This account is pending registration confirmation. Please click on the link within the confirmation email previously sent you to complete registration. Need a new registration confirmation email? Click here
If you avoid credit cards that carry an annual fee, you may be missing out on some of the best in the industry, according to a
new analysis conducted by the Consumer Reports Money Lab.
The survey, which is featured in the November issue of Consumer Reports, looked at 53 credit cards and identified the best cash rewards, travel and balance transfer/low interest cards. The top cards chosen by the report suggest that consumers shouldn't avoid a card simply because it has an annual fee. Particularly for those who pay off their balances each month, the perks of some rewards credit cards outweigh their costs, the report found.
The report named its best three cards in each category. The results of the Money Lab analysis used the terms offered to those with high credit scores, so consumers may receive different terms based upon their credit history and other factors. In addition, credit card issuers may change program terms at any time.
Best cash-rewards credit cards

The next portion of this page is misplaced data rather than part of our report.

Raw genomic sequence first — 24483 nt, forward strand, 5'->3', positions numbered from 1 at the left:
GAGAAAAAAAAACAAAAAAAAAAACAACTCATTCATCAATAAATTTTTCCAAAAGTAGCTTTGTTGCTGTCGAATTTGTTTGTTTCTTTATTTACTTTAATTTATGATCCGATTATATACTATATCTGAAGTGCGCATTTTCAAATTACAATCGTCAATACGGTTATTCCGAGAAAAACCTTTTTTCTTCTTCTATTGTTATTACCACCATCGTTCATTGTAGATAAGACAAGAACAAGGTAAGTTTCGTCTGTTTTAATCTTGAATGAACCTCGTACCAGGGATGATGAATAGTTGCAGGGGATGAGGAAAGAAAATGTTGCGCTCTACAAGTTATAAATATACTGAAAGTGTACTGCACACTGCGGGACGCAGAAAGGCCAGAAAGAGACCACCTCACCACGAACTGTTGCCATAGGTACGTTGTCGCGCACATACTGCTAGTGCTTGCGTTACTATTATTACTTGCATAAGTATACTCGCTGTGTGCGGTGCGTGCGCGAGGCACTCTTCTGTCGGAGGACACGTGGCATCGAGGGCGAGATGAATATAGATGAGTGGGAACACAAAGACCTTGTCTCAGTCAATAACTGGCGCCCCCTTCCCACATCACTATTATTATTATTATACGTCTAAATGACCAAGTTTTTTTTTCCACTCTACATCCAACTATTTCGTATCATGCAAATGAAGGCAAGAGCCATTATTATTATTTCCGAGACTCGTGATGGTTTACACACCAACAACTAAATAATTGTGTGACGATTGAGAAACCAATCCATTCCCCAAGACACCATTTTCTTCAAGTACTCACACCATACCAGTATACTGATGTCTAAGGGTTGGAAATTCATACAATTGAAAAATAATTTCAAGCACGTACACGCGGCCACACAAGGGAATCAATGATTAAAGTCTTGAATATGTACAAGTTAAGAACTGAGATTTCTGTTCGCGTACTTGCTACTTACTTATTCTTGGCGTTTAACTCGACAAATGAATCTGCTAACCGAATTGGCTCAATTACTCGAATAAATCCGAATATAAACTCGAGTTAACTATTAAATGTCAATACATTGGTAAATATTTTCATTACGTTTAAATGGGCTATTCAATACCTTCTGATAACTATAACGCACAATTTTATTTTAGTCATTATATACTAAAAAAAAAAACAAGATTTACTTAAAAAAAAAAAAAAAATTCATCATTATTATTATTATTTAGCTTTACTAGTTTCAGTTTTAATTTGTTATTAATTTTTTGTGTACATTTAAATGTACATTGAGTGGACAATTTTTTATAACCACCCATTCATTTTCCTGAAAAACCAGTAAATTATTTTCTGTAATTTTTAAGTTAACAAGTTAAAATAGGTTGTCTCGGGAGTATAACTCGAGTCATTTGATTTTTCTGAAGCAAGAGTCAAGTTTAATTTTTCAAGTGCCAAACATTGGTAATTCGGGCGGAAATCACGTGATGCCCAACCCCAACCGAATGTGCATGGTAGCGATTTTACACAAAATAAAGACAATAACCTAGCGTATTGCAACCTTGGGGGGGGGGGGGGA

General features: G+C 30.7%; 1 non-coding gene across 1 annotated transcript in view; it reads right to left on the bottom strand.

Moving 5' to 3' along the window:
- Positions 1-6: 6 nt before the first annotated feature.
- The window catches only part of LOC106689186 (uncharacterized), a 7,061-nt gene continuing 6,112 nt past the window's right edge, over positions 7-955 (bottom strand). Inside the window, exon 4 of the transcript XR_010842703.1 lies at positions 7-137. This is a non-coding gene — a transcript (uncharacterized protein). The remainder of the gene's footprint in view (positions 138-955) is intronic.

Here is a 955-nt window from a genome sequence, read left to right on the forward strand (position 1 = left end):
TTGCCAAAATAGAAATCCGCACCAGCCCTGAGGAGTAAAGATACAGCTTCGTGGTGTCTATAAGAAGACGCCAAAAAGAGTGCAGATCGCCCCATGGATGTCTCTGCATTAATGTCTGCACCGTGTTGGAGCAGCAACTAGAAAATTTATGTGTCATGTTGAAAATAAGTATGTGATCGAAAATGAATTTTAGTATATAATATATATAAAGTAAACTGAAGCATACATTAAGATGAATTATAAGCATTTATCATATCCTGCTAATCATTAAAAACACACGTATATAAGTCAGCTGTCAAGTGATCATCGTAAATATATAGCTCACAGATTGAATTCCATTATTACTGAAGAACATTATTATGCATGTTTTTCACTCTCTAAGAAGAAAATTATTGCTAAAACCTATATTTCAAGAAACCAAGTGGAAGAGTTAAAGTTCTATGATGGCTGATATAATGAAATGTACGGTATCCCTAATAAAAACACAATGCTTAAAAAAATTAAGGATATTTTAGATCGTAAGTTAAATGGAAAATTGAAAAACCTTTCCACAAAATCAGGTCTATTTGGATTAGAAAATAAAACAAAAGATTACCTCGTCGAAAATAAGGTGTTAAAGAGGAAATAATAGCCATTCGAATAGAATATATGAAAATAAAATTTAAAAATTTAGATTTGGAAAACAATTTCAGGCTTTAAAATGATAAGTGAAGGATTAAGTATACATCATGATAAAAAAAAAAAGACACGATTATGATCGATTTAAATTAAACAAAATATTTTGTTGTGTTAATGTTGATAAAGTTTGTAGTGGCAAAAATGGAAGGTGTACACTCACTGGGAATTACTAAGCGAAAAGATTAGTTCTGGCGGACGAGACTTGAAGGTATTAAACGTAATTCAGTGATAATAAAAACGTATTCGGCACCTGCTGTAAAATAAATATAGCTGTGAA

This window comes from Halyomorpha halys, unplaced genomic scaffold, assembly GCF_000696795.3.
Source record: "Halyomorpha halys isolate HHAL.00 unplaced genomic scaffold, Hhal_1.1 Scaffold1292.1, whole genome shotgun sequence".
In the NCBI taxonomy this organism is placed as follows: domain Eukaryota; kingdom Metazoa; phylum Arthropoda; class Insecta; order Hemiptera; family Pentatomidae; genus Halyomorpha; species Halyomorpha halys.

For credit cards that offer cash back, the analysis based its findings upon monthly spending that includes $400 on gas, $600 on groceries and $1,000 elsewhere. The following are the top three cards in the category:
American Express Blue Cash Preferred
Fidelity Rewards American Express
Capital One Cash Rewards
The top card in the category, American Express Blue Cash Preferred, comes with a $75 annual fee, but the report also estimated it offers the potential to accumulate cash rewards of $770 over 12 months and $2,010 over three years. The rewards figures take into account upfront bonuses as well as the cost of the annual fee.
Top travel cards
To score travel cards, the report assumed the same monthly spending as with cash rewards cards. For travel cards, top rankings went to the following three cards:
All three of the best travel cards charge an annual fee, although Chase and Capital One currently waive the fees for the first year. A no-annual fee version of each card is also available, but they pay lower rewards.